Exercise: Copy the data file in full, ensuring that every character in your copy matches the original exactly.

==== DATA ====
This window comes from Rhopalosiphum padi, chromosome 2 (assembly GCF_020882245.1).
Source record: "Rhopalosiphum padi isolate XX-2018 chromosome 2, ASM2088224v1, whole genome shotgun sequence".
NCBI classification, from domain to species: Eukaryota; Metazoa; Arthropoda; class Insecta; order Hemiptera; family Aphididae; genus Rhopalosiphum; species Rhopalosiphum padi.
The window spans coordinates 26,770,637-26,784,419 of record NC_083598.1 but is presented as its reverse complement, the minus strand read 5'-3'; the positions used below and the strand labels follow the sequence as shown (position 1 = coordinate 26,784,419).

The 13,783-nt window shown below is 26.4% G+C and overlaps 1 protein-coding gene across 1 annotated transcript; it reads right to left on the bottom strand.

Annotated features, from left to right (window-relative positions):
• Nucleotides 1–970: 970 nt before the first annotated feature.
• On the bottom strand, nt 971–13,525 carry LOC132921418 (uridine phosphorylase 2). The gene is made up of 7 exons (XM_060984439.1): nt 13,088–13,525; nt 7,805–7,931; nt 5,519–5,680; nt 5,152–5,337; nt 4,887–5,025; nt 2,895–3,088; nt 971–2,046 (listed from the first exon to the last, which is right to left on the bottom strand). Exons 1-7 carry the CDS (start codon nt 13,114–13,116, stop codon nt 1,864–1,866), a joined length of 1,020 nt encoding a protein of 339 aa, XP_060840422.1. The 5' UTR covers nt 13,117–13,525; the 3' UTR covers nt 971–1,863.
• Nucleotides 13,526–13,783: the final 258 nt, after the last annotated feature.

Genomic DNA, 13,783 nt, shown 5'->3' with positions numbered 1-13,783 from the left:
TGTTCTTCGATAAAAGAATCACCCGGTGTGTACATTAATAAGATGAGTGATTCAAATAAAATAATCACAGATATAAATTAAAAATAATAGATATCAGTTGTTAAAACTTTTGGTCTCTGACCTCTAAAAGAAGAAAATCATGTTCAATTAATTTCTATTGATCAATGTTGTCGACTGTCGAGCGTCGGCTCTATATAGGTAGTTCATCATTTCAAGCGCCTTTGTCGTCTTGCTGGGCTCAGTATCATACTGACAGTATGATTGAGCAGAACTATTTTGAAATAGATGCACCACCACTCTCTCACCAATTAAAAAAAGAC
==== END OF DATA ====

This window comes from Rhopalosiphum padi, chromosome 2 (assembly GCF_020882245.1).
Source record: "Rhopalosiphum padi isolate XX-2018 chromosome 2, ASM2088224v1, whole genome shotgun sequence".
NCBI classification, from domain to species: Eukaryota; Metazoa; Arthropoda; class Insecta; order Hemiptera; family Aphididae; genus Rhopalosiphum; species Rhopalosiphum padi.
The window spans coordinates 26,770,637-26,784,419 of record NC_083598.1 but is presented as its reverse complement, the minus strand read 5'-3'; the positions used below and the strand labels follow the sequence as shown (position 1 = coordinate 26,784,419).

The 13,783-nt window shown below is 26.4% G+C and overlaps 1 protein-coding gene across 1 annotated transcript; it reads right to left on the bottom strand.

Annotated features, from left to right (window-relative positions):
• Nucleotides 1–970: 970 nt before the first annotated feature.
• On the bottom strand, nt 971–13,525 carry LOC132921418 (uridine phosphorylase 2). The gene is made up of 7 exons (XM_060984439.1): nt 13,088–13,525; nt 7,805–7,931; nt 5,519–5,680; nt 5,152–5,337; nt 4,887–5,025; nt 2,895–3,088; nt 971–2,046 (listed from the first exon to the last, which is right to left on the bottom strand). Exons 1-7 carry the CDS (start codon nt 13,114–13,116, stop codon nt 1,864–1,866), a joined length of 1,020 nt encoding a protein of 339 aa, XP_060840422.1. The 5' UTR covers nt 13,117–13,525; the 3' UTR covers nt 971–1,863.
• Nucleotides 13,526–13,783: the final 258 nt, after the last annotated feature.

Genomic DNA, 13,783 nt, shown 5'->3' with positions numbered 1-13,783 from the left:
TGTTCTTCGATAAAAGAATCACCCGGTGTGTACATTAATAAGATGAGTGATTCAAATAAAATAATCACAGATATAAATTAAAAATAATAGATATCAGTTGTTAAAACTTTTGGTCTCTGACCTCTAAAAGAAGAAAATCATGTTCAATTAATTTCTATTGATCAATGTTGTCGACTGTCGAGCGTCGGCTCTATATAGGTAGTTCATCATTTCAAGCGCCTTTGTCGTCTTGCTGGGCTCAGTATCATACTGACAGTATGATTGAGCAGAACTATTTTGAAATAGATGCACCACCACTCTCTCACCAATTAAAAAAAGAC